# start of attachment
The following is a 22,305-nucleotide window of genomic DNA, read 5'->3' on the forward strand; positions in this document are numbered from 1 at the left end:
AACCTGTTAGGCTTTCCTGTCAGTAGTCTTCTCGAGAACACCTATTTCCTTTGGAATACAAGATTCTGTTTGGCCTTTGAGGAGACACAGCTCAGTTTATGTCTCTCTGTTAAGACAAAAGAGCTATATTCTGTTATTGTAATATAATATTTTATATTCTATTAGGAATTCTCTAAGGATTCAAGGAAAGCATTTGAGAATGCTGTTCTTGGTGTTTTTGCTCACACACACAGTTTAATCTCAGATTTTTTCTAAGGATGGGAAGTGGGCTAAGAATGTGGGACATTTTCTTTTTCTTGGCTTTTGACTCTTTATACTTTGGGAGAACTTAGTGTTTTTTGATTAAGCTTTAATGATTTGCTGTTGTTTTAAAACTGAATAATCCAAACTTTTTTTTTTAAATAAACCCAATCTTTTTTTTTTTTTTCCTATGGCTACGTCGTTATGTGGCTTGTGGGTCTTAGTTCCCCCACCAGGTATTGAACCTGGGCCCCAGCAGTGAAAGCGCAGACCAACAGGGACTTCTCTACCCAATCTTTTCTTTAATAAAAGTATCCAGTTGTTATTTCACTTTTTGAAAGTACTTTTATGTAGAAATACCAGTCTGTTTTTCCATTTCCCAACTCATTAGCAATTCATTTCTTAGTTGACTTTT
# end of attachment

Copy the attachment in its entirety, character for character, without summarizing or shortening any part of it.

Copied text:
The following is a 22,305-nucleotide window of genomic DNA, read 5'->3' on the forward strand; positions in this document are numbered from 1 at the left end:
AACCTGTTAGGCTTTCCTGTCAGTAGTCTTCTCGAGAACACCTATTTCCTTTGGAATACAAGATTCTGTTTGGCCTTTGAGGAGACACAGCTCAGTTTATGTCTCTCTGTTAAGACAAAAGAGCTATATTCTGTTATTGTAATATAATATTTTATATTCTATTAGGAATTCTCTAAGGATTCAAGGAAAGCATTTGAGAATGCTGTTCTTGGTGTTTTTGCTCACACACACAGTTTAATCTCAGATTTTTTCTAAGGATGGGAAGTGGGCTAAGAATGTGGGACATTTTCTTTTTCTTGGCTTTTGACTCTTTATACTTTGGGAGAACTTAGTGTTTTTTGATTAAGCTTTAATGATTTGCTGTTGTTTTAAAACTGAATAATCCAAACTTTTTTTTTTAAATAAACCCAATCTTTTTTTTTTTTTTCCTATGGCTACGTCGTTATGTGGCTTGTGGGTCTTAGTTCCCCCACCAGGTATTGAACCTGGGCCCCAGCAGTGAAAGCGCAGACCAACAGGGACTTCTCTACCCAATCTTTTCTTTAATAAAAGTATCCAGTTGTTATTTCACTTTTTGAAAGTACTTTTATGTAGAAATACCAGTCTGTTTTTCCATTTCCCAACTCATTAGCAATTCATTTCTTAGTTGACTTTT